GEORGE TOWN: After a coroner refused to release documents over a gravedigger’s death in custody, his family went to court, hoping for answers.
Today, the High Court ordered the coroner’s court to disclose documents related to the death of Mohd Fadzrin Zaini, 29, like police reports, sketch plans and medical reports to the family of the deceased.
Judicial commissioner Mohd Radzi Abdul Hamid ordered the coroner to disclose the station and lock-up diaries, pictures of the lock-up, post-mortem and chemist reports, along with other materials substantial to the inquest.
Fadzrin, a gravedigger from Butterworth was detained in a lock-up in Kepala Batas after a drug raid on Nov 20, 2019. Two days later, he was found dead in his cell, with police claiming he had hanged himself.
At the inquest held on March 9, 2021, a sessions court judge sitting as a coroner declined to release documents to Fadzrin’s family, saying that Section 51A of the Criminal Procedure Code (CPC) on discovery of documents did not apply to inquests.
Lawyer M Visvanathan, on behalf of Fadzrin’s family, then filed an appeal to the High Court to demand that the documents be furnished.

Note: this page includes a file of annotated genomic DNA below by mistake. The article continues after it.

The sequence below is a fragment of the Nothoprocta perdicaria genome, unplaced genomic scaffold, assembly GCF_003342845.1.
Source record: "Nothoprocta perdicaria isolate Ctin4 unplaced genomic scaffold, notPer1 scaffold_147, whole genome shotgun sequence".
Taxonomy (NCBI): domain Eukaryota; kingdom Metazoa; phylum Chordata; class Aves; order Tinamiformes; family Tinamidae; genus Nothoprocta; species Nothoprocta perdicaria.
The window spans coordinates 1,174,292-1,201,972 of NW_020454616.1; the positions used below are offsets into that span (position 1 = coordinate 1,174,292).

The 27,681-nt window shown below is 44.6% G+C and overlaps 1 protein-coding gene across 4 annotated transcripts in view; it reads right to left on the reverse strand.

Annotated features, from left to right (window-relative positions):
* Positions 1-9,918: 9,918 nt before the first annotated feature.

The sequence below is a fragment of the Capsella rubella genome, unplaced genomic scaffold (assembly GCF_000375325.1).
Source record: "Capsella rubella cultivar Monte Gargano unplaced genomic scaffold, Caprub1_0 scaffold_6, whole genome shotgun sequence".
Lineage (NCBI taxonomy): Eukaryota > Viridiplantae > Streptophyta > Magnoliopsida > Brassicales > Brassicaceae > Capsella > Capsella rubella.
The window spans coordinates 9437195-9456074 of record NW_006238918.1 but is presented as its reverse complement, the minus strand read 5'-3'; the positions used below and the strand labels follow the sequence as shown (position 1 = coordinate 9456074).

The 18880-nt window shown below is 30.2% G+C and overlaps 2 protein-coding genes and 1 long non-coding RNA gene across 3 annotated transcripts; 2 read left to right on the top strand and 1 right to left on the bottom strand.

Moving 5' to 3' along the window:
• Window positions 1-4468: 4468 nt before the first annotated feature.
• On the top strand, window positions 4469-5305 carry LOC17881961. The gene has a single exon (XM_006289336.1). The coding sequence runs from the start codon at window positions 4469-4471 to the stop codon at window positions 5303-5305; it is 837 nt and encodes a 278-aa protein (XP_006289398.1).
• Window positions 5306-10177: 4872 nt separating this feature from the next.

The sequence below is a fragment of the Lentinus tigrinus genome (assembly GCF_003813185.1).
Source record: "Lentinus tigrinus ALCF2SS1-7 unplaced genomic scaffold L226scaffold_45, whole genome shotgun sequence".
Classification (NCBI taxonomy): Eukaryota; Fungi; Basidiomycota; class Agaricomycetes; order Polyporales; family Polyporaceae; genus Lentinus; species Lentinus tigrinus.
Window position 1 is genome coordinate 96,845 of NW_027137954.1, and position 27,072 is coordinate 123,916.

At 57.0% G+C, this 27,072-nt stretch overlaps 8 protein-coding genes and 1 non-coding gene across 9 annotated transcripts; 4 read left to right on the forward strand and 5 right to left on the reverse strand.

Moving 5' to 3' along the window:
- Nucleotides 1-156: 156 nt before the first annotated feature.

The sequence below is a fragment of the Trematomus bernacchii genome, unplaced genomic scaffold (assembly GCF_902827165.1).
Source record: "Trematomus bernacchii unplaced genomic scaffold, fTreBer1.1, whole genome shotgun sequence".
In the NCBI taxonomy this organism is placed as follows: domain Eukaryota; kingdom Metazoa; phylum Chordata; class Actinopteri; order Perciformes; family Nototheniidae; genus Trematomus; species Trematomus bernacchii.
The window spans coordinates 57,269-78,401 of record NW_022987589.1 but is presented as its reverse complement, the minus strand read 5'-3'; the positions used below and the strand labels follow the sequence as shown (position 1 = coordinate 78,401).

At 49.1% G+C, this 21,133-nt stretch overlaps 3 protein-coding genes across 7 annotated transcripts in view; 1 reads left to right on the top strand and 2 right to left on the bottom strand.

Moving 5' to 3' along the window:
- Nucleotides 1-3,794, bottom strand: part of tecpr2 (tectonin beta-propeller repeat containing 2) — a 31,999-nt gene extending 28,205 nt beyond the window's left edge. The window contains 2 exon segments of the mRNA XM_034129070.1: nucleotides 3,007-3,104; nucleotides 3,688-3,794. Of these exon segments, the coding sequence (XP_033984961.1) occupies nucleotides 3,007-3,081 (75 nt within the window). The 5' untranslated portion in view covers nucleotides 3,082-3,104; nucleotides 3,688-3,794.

In allowing the appeal, Radzi said the coroner was right to say that Section 51A of the CPC concerning disclosure of documents cannot be used in an inquest, as it was meant to apply in criminal trials.
Radzi said at an inquest, a coroner merely inquires on the cause of death of a person, relying on the Chief Justice of Malaya’s Practice Directions No 2 of 2014, not the CPC.
However, Radzi said, although the disclosure of documents remains at the discretion of the coroner, this discretion should generally be exercised in favour of releasing the documents, as per the practice directions of the chief justice.
Radzi said the coroner had therefore erred in not supplying the documents related to the case, adding that disclosure of documents should be requested during the inquest proceedings.
He ordered the coroner to produce the police report, the lock-up diaries, photos, sketches, medical and post-mortem reports as well as other documents deemed necessary to the lawyers representing the deceased’s family.
Outside the court, Visvanathan said the decision by the court was a precedent for future inquests, where pertinent documents related to custodial deaths are to be furnished. V Sanjay Nathan also appeared for Fadzrin’s family.
Fadzrin’s mother Fadhelah Othman, 53, who was in court today, said she was glad the High Court ruled in their favour and hoped there would be justice for her son.
“He did not deserve to die like that. I want to know why. I have been praying so hard that the courts find out why he died,” she said in tears.
The inquest will be held on May 7 before sessions court judge Norsalha Hamzah.